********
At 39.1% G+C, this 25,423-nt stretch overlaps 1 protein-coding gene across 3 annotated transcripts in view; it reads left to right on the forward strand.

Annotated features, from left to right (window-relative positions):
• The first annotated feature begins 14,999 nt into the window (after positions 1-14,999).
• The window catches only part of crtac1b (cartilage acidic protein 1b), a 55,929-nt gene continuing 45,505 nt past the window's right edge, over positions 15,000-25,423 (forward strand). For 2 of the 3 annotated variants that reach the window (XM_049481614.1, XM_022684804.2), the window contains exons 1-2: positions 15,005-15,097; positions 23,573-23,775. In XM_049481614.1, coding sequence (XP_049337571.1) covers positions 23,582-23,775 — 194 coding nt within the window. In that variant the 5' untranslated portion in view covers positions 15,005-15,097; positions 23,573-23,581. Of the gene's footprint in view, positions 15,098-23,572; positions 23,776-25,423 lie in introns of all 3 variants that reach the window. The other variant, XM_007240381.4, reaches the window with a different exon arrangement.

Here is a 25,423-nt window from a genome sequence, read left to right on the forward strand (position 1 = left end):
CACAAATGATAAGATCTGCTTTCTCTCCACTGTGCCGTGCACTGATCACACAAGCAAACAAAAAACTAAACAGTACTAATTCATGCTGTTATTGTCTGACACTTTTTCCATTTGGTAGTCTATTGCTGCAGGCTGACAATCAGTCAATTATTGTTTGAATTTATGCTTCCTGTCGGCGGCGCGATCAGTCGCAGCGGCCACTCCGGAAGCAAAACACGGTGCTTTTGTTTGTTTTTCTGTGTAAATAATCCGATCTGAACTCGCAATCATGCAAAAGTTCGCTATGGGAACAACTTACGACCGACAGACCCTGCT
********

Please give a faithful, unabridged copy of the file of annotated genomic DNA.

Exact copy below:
At 39.1% G+C, this 25,423-nt stretch overlaps 1 protein-coding gene across 3 annotated transcripts in view; it reads left to right on the forward strand.

Annotated features, from left to right (window-relative positions):
• The first annotated feature begins 14,999 nt into the window (after positions 1-14,999).
• The window catches only part of crtac1b (cartilage acidic protein 1b), a 55,929-nt gene continuing 45,505 nt past the window's right edge, over positions 15,000-25,423 (forward strand). For 2 of the 3 annotated variants that reach the window (XM_049481614.1, XM_022684804.2), the window contains exons 1-2: positions 15,005-15,097; positions 23,573-23,775. In XM_049481614.1, coding sequence (XP_049337571.1) covers positions 23,582-23,775 — 194 coding nt within the window. In that variant the 5' untranslated portion in view covers positions 15,005-15,097; positions 23,573-23,581. Of the gene's footprint in view, positions 15,098-23,572; positions 23,776-25,423 lie in introns of all 3 variants that reach the window. The other variant, XM_007240381.4, reaches the window with a different exon arrangement.

Here is a 25,423-nt window from a genome sequence, read left to right on the forward strand (position 1 = left end):
CACAAATGATAAGATCTGCTTTCTCTCCACTGTGCCGTGCACTGATCACACAAGCAAACAAAAAACTAAACAGTACTAATTCATGCTGTTATTGTCTGACACTTTTTCCATTTGGTAGTCTATTGCTGCAGGCTGACAATCAGTCAATTATTGTTTGAATTTATGCTTCCTGTCGGCGGCGCGATCAGTCGCAGCGGCCACTCCGGAAGCAAAACACGGTGCTTTTGTTTGTTTTTCTGTGTAAATAATCCGATCTGAACTCGCAATCATGCAAAAGTTCGCTATGGGAACAACTTACGACCGACAGACCCTGCT